[OPE-L:3078] Re: Re: Jerry, Don't be Aghast!!!

From: Patrick L. Mason (pmason@garnet.acns.fsu.edu)
Date: Tue May 09 2000 - 20:40:31 EDT

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My only point is that most people (indeed, most academics) aren't going to
read 1 volume of capital, let alone all three. Any summary is incomplete.
Some are better/worst than others. If one is in a conversation with someone
who's interested in understanding capital, then it would be helpful to have
a usable summary. Summaries also help adherents of a particular perspective
understand what it is that they have in common. I am happy to note that you
agreed with my more complex summary, with suitable modifications of your
own. (Finally, in my summary irrational = crisis prone).

peace, patrick l mason

At 04:54 PM 5/9/00 -0400, you wrote:
>Once again on Patrick's [OPE-L:3069]:
>Let us consider Patrick's more detailed one-sentence summary of
>> Capitalism is an irrational, alienating, exploitive, and
>> oppressive economic system, but it is also a system that
>> can produce tremendous economic growth and technological change.
>(1) Yes, capitalism is irrational. However, Marx went to great
> pains to explain the logic (or rationality) of the irrational.
>(2) Yes, alienation is an essential feature of capitalism.
> However, if you do not identify the relationship of
> alienation to *class erxploitation*, then one is using
> the term in the contemporary sense rather than the specific
> sense in which Marx used that term.
>(3) Yes, exploitation is central to the character of capitalism.
> But, your summary does not relate the subject of exploitation
> to the relationship of the capitalist class to [productive]
> wage-workers. Thus, it does not convey the concept that Marx
> wanted to convey when presenting the specific nature of
> exploitation under capitalism.
>(4) Oppressive? I agree that capitalism IS oppressive, but where
> and how is this subject developed in _Capital_? For example,
> one could claim that the state is oppressive. Yet, is that a
> subject developed in _Capital_? No. Marx, no doubt, wanted
> to develop this aspect of the state in Book 4 which, as we
> all know, was never written. One could argue that there is
> oppression within the family under capitalism. Yet, this
> subject was not developed in _Capital_ either. Of course,
> there is national oppression and the oppression of
> national minorities (including racial oppression). Yet,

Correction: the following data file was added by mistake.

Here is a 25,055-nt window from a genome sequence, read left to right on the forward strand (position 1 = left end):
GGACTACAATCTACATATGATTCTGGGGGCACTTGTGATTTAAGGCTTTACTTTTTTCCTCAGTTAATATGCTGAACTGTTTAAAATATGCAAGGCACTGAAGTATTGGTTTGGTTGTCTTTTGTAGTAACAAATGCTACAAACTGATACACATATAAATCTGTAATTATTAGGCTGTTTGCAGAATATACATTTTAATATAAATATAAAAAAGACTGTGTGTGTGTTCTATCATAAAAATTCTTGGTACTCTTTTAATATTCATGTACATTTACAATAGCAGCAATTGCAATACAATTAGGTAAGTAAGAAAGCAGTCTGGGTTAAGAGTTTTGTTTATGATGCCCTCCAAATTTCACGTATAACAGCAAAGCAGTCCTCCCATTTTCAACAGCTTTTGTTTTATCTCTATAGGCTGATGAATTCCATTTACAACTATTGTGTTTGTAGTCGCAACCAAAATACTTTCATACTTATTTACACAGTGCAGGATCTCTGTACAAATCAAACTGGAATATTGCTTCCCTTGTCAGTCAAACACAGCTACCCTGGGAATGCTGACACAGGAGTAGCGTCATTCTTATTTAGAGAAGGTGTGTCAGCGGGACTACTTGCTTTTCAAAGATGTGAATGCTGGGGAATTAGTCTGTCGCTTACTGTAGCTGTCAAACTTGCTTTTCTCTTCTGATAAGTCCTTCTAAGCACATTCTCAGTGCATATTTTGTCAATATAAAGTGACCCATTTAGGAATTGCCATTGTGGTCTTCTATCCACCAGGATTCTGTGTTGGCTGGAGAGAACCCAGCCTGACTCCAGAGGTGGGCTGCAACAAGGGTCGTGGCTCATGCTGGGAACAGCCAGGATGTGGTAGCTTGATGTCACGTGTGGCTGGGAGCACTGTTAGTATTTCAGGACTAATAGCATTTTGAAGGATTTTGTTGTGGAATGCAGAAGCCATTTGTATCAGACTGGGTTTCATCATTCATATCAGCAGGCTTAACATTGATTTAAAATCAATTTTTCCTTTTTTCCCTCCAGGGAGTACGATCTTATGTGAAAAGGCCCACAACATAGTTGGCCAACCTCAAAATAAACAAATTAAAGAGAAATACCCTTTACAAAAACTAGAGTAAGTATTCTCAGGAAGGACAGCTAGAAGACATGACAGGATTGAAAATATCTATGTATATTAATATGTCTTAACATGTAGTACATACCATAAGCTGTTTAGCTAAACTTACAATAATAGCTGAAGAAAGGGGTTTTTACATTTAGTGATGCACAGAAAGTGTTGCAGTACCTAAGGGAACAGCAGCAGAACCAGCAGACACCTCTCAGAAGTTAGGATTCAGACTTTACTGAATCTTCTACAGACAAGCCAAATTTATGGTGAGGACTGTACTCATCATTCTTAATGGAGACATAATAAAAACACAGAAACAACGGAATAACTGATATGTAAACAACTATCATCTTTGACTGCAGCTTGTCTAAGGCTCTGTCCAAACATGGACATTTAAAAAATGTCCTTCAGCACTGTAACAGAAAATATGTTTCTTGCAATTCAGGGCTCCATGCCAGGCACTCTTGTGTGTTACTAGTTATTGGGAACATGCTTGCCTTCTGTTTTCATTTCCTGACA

> this subject is not developed at any length in _Capital_
> either. Indeed, there is precious little about oppression
> in _Capital_. One *could* argue that some of these forms
> of oppression are not systematically required for the
> reproduction of capitalist social relations, but are
> instead subjects that lie outside of "basic theory".
> Or, one could argue that they are subjects that need to be
> developed at a more concrete level of abstraction than
> that of _Capital_. BUT, I find it a stretch to claim that
> this was such a major aspect of Marx's _Capital_ that it needs
> to be included in a one-sentence summary. Perhaps we could
> discuss the issue of the relationship of different forms
> of oppression to capitalism at greater length?
>(5) Your summary suggests that Marx viewed capitalism, a *mode
> of production*, as being identical to capitalism, an
> "economic system". Do you think that he believed that these
> two expressions (mode of production; economic system) can
> be used inter-changeably?
>(6) Yes, it was a system that can provide tremendous economic
> growth and technological change, but he also viewed it as
> a *crises-prone* system. Moreover, the same process that
> facilitates growth also brings about crises and instability.
>I could go on and on .... But, the bottom line is that your
>summnary does too much of an injestic to Marx's theory. This is
>not because you set out with this intention, but rather the
>attempt to simplify Marx's theory with such brevity
>must, of necessity, be over-simplistic.
>Yes, there is a lot to be said for popularizing Marx's (and
>Marxist) theory (and theories). Yet, what starts out as
>popularization can become vulgarization. Moreover, we have to
>take Marx's "Preface to the French Edition" of Volume 1
>seriously and tell those who want to understand Marx's _Capital_
>that there is no royal road to science ....
>In solidarity, Jerry

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